In his quarterly report to the Public Finance Authority in February, Stephan Adams, president of viNGN, outlined plans to get free WiFi for every public housing residence. He said this would help close the digital divide. Board members questioned how this was possible to do without raising the cost for residents who are getting services through private internet service providers (ISPs). In March, the Source contacted Adams to clarify some of the projects and ramifications of viNGN services.
Local ISPs buy their bandwidth from viNGN. In 2020, the revenue from selling bandwidth to ISPs was $3.6 million, and in 2021 it was $4 million. That accounts for 95 percent of viNGN’s income. viNGN’s operating expenses for those were over double its income — $9.8 million and $9.3 million for those years.
During those years, viNGN also received $7 million from FEMA for the repair of hurricane damage.
In reply to the question about the effect of providing free WiFI service to the needy, he said, “Free WiFi is a community service of the V. I. Government. Our intent is not to compete with the private sector. However, our charter is to widen broadband access and lower pricing. We envision free community WiFi will have this effect.”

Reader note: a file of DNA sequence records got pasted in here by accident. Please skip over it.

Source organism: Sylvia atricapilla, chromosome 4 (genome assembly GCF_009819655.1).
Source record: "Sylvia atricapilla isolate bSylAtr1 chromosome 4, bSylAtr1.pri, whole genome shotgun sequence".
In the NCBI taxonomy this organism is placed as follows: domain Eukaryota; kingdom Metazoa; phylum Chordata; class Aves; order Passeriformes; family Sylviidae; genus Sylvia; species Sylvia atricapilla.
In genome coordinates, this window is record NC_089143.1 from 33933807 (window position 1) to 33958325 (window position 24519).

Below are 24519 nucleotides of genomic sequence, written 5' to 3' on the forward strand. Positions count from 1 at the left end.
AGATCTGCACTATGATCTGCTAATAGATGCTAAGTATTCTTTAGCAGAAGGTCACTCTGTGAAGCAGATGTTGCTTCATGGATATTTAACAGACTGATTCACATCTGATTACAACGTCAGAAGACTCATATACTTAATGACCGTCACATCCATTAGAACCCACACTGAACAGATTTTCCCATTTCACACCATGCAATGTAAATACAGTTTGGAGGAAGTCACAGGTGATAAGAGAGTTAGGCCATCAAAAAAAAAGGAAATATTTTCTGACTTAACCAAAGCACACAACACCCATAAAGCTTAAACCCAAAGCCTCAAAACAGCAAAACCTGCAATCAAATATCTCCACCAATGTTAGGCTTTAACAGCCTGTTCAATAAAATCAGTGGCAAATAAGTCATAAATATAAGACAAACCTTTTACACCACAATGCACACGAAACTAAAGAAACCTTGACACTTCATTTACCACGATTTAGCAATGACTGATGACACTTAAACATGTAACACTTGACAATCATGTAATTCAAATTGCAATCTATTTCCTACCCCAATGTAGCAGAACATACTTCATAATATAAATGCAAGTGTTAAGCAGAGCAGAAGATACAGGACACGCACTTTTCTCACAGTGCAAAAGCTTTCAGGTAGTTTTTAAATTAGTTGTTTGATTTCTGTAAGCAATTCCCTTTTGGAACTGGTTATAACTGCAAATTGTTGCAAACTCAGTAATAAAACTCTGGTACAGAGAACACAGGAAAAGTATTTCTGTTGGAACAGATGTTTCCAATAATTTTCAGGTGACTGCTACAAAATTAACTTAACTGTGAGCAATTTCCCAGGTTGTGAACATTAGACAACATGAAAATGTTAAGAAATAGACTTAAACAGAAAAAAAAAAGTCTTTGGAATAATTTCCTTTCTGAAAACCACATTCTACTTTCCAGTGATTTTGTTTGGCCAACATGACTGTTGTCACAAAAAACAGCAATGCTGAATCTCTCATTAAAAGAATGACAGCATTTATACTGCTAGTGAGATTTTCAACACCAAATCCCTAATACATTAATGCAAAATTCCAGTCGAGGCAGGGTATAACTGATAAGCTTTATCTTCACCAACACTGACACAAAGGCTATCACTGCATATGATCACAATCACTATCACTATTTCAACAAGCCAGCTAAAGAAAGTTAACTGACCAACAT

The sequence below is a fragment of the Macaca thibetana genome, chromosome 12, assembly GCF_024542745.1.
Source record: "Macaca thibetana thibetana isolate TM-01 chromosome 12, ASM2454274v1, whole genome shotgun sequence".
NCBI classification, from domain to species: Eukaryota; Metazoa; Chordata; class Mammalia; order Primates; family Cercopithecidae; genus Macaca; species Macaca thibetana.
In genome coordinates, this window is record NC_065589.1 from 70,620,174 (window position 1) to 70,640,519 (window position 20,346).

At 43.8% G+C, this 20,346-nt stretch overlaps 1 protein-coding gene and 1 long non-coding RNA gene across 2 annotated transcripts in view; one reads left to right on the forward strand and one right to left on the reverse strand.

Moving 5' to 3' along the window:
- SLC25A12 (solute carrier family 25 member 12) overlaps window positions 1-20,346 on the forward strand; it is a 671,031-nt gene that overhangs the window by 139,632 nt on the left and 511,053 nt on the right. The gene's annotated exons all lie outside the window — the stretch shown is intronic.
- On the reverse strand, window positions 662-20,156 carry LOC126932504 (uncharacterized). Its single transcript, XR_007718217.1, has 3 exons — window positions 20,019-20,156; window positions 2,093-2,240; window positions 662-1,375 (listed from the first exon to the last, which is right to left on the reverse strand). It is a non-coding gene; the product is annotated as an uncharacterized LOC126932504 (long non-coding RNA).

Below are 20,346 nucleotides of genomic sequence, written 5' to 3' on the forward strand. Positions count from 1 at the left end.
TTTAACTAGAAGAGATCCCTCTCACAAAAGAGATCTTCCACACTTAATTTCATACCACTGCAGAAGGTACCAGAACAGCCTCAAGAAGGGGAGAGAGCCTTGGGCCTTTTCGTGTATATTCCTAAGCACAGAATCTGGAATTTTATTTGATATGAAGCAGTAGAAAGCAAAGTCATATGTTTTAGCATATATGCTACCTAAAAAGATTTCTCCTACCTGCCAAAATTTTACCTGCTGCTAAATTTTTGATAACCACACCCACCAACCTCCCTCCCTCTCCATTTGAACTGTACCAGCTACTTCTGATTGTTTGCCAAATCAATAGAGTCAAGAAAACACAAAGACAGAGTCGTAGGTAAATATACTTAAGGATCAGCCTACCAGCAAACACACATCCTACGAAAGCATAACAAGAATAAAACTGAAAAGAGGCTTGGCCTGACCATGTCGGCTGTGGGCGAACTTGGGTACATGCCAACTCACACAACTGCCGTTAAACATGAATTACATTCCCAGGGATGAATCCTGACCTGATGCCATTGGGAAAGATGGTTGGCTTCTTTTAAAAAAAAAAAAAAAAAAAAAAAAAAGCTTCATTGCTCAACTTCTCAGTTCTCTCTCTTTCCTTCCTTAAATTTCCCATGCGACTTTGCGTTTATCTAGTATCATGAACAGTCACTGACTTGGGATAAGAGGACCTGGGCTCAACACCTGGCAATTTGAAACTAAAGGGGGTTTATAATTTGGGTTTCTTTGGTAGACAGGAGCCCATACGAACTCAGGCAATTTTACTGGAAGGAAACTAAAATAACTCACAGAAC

He added, “Regular consumers of the ISPs will not tolerate paying a premium for Internet access when the poorest of us are allowed limited speed access for free. It will be hard for the ISPs to justify premium rates that are among the highest in the country.”
Adams also told the Board he signed memorandums of agreement with the Department of Justice, the Housing Authority, and the Department of Natural Resources. He told the Source those memorandums were necessary for viNGN to access their properties to install WiFi equipment. That access is needed because, along with free WiFi at public housing, viNGN is in the process of adding 95 public locations with free WiFi.
Those 95 locations include Brewers Bay, Budhoe Park, Cruz Bay Youth Center, Cyril King Airport, Canegata Park, East End Marine Park, Elaine Ione Sprauve Public Library, Frederiksted (Boys and Girls Club), Frederiksted (Fish Market), Frederiksted Pier, French Town Community Center, Walter IM Hodge Housing, Winston Raymo Recreation Center, Winston Wells Ballpark, Juan F Luis Hospital, Schneider Regional Hospital, and Charles Harwood Clinic.
As for the $7 million FEMA projects, Adams said, “We are slogging through the projects. Some of them are simple, like replacing damaged batteries, and some are more complicated, like burying fiber optic cable in select locations. We anticipate all these projects to be completed by the end of the 2022 calendar year.”
According to Adams, viNGN is upgrading its capacity through undersea cables from 10 Gigs to 100 Gigs. This means 100 gigabytes of data will be able to move through the cables per second.
Adams told the Source that viNGN hoped to close on the purchase of a building at 59 Queen St. in Christiansted within 45 days for its St. Croix headquarters.